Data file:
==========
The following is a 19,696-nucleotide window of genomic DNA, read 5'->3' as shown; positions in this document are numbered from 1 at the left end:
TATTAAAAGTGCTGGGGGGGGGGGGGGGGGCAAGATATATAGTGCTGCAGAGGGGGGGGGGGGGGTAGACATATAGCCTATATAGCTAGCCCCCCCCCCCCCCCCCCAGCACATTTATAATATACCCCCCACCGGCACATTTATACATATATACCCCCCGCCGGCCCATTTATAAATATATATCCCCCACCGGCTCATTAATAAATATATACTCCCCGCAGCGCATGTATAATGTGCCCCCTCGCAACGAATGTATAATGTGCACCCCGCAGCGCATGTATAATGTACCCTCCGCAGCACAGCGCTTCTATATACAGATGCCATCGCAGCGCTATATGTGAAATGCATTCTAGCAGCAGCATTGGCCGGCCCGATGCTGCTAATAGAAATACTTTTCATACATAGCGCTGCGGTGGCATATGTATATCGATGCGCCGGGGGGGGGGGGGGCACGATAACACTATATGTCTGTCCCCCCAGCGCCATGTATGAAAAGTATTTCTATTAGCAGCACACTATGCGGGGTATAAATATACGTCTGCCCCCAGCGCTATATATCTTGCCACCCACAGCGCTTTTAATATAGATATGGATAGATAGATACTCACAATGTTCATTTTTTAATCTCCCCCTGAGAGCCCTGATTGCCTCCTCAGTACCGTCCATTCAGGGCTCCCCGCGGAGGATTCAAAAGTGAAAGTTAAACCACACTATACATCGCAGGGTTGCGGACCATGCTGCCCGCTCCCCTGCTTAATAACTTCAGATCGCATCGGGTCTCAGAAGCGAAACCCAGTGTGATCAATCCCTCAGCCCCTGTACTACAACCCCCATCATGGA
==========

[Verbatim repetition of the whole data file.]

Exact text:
The following is a 19,696-nucleotide window of genomic DNA, read 5'->3' as shown; positions in this document are numbered from 1 at the left end:
TATTAAAAGTGCTGGGGGGGGGGGGGGGGGCAAGATATATAGTGCTGCAGAGGGGGGGGGGGGGGTAGACATATAGCCTATATAGCTAGCCCCCCCCCCCCCCCCCCAGCACATTTATAATATACCCCCCACCGGCACATTTATACATATATACCCCCCGCCGGCCCATTTATAAATATATATCCCCCACCGGCTCATTAATAAATATATACTCCCCGCAGCGCATGTATAATGTGCCCCCTCGCAACGAATGTATAATGTGCACCCCGCAGCGCATGTATAATGTACCCTCCGCAGCACAGCGCTTCTATATACAGATGCCATCGCAGCGCTATATGTGAAATGCATTCTAGCAGCAGCATTGGCCGGCCCGATGCTGCTAATAGAAATACTTTTCATACATAGCGCTGCGGTGGCATATGTATATCGATGCGCCGGGGGGGGGGGGGGCACGATAACACTATATGTCTGTCCCCCCAGCGCCATGTATGAAAAGTATTTCTATTAGCAGCACACTATGCGGGGTATAAATATACGTCTGCCCCCAGCGCTATATATCTTGCCACCCACAGCGCTTTTAATATAGATATGGATAGATAGATACTCACAATGTTCATTTTTTAATCTCCCCCTGAGAGCCCTGATTGCCTCCTCAGTACCGTCCATTCAGGGCTCCCCGCGGAGGATTCAAAAGTGAAAGTTAAACCACACTATACATCGCAGGGTTGCGGACCATGCTGCCCGCTCCCCTGCTTAATAACTTCAGATCGCATCGGGTCTCAGAAGCGAAACCCAGTGTGATCAATCCCTCAGCCCCTGTACTACAACCCCCATCATGGA